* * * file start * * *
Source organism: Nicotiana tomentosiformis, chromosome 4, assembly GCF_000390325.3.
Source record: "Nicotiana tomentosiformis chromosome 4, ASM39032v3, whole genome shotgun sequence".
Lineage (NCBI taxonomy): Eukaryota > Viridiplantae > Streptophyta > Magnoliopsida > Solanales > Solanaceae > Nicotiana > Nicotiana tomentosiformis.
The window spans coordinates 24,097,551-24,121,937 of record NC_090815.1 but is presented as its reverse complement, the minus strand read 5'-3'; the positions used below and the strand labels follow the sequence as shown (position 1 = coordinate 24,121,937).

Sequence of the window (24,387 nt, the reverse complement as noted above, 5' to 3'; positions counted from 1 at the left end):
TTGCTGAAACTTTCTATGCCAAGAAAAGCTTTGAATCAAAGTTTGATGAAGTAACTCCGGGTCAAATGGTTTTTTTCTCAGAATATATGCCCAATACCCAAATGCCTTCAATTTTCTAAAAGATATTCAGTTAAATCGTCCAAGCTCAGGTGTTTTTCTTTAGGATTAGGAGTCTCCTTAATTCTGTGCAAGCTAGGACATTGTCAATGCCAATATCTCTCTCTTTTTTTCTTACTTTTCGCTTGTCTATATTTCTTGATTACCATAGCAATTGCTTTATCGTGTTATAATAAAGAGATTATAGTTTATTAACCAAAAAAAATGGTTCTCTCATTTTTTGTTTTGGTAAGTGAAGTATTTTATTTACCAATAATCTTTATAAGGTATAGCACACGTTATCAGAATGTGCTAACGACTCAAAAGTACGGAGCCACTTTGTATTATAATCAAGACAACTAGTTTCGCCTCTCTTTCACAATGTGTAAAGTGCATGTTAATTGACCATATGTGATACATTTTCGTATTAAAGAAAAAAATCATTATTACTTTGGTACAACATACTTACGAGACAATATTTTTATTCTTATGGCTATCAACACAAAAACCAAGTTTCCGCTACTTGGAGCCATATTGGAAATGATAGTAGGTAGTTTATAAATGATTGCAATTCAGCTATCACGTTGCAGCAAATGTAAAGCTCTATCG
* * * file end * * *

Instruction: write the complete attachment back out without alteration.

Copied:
Source organism: Nicotiana tomentosiformis, chromosome 4, assembly GCF_000390325.3.
Source record: "Nicotiana tomentosiformis chromosome 4, ASM39032v3, whole genome shotgun sequence".
Lineage (NCBI taxonomy): Eukaryota > Viridiplantae > Streptophyta > Magnoliopsida > Solanales > Solanaceae > Nicotiana > Nicotiana tomentosiformis.
The window spans coordinates 24,097,551-24,121,937 of record NC_090815.1 but is presented as its reverse complement, the minus strand read 5'-3'; the positions used below and the strand labels follow the sequence as shown (position 1 = coordinate 24,121,937).

Sequence of the window (24,387 nt, the reverse complement as noted above, 5' to 3'; positions counted from 1 at the left end):
TTGCTGAAACTTTCTATGCCAAGAAAAGCTTTGAATCAAAGTTTGATGAAGTAACTCCGGGTCAAATGGTTTTTTTCTCAGAATATATGCCCAATACCCAAATGCCTTCAATTTTCTAAAAGATATTCAGTTAAATCGTCCAAGCTCAGGTGTTTTTCTTTAGGATTAGGAGTCTCCTTAATTCTGTGCAAGCTAGGACATTGTCAATGCCAATATCTCTCTCTTTTTTTCTTACTTTTCGCTTGTCTATATTTCTTGATTACCATAGCAATTGCTTTATCGTGTTATAATAAAGAGATTATAGTTTATTAACCAAAAAAAATGGTTCTCTCATTTTTTGTTTTGGTAAGTGAAGTATTTTATTTACCAATAATCTTTATAAGGTATAGCACACGTTATCAGAATGTGCTAACGACTCAAAAGTACGGAGCCACTTTGTATTATAATCAAGACAACTAGTTTCGCCTCTCTTTCACAATGTGTAAAGTGCATGTTAATTGACCATATGTGATACATTTTCGTATTAAAGAAAAAAATCATTATTACTTTGGTACAACATACTTACGAGACAATATTTTTATTCTTATGGCTATCAACACAAAAACCAAGTTTCCGCTACTTGGAGCCATATTGGAAATGATAGTAGGTAGTTTATAAATGATTGCAATTCAGCTATCACGTTGCAGCAAATGTAAAGCTCTATCG